The Thermite robot is a firefighter on wheels.

It’s operated remotely--up to half a mile away--to go where firefighters can’t.

Its nozzle pumps out 500 gallons per minute.

And it can wield foam fire retardants in place of water.

Climbing grades up to 70% and steps up to 18-inches, there aren’t a lot of places where the Thermite can’t go.

But it’s no doubt quite promising for tighter, dangerous quarters, like buildings.

The water flowing through Thermite actually cools the robot while it quenches flames.

Its platform is a military base, which can take modular configurations to make it more useful for non-combat applications.

Co.Design

An IED-Eating Robot Finds A New Line Of Work

As a remote-controlled firefighter, the Thermite pumps 500 gallons of water per minute while keeping humans out of harm’s way.

Defense contractor Howe and Howe Technologies originally built the RS1 robotics platform to neutralize IEDs in war zones. Now, the modular system has been re-imagined as a remote-operated firefighting robot called the Thermite, an R/C mini tank capable of pumping out 500 gallons of water per minute, winching 1,300 pounds and climbing 18-inch vertical steps. All with its operator standing out of harm’s way up to a half-mile from the fire.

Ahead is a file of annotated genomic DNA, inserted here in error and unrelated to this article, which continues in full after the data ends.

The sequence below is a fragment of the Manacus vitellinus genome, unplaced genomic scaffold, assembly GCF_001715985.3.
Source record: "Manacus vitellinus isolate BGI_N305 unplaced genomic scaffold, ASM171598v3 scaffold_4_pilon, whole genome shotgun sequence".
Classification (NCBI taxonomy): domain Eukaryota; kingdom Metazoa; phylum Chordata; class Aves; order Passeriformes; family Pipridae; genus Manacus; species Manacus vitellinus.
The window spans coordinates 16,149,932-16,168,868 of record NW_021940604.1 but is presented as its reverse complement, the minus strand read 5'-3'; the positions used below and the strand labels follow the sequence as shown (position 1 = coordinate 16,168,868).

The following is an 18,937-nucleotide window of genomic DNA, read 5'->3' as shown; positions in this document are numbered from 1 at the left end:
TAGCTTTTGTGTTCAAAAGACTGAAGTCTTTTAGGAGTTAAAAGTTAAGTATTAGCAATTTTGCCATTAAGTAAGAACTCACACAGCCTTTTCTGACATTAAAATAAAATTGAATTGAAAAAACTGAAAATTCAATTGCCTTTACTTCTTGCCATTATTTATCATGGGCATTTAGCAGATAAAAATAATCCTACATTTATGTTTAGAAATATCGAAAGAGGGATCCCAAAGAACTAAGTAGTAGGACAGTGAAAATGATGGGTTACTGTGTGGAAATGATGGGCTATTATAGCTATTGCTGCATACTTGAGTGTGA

"It is designed as a firefighter’s tool, not a firefighter replacement," clarifies Business Manager Ronald Lemons. "This is a tool to get fire suppression where a chief deems too dangerous to send a person or requires an additional standoff."

Indeed, the Thermite wasn’t intended to be autonomous. Instead, it’s more like a really long "smart hose." The Thermite can feed its operator HD video and thermal scans of a fire, but it’s ultimately up to the firefighter at the controls to predict the fire’s movement, to properly control its spread and react to potential explosions. Explosions, of course, are nothing new to the durable, IED-eating RS1.

But to transform the RS1 into the firefighting Thermite, Howe and Howe first had to conquer the issue of heat. High temperatures are the bane of electronics, yet the Thermite would need to do its job in conditions hot enough to melt just about anything.

So as the Thermite pumps water at a fire, it first passes some of it through its own internal veins as liquid coolant. It can even transform its roll cage into a giant sprinkler system, using cooling fans to suck in its own shower of mist if heat reaches critical levels.

But what’s perhaps most impressive about the Thermite is its water capacity. As Dvice points out, a typical fire truck can pump about 1,500 gallons per minute at a fire. The Thermite manages 500 gallons per minute on its own accord, and with two firefighters jacking into a variety of hose configurations, it can reach a maximum output of 1,000 to 1,500 gallons a minute—essentially serving as a fire truck that can park itself right inside the burning building.

Assuming it lives up to the manufacturer’s promises, the Thermite is a relative steal for fire departments at $70,000. And in any case, it’s encouraging to enter an era when military robots are being used to put out fires, rather than start them.

See more here.

[Hat tip: Dvice]

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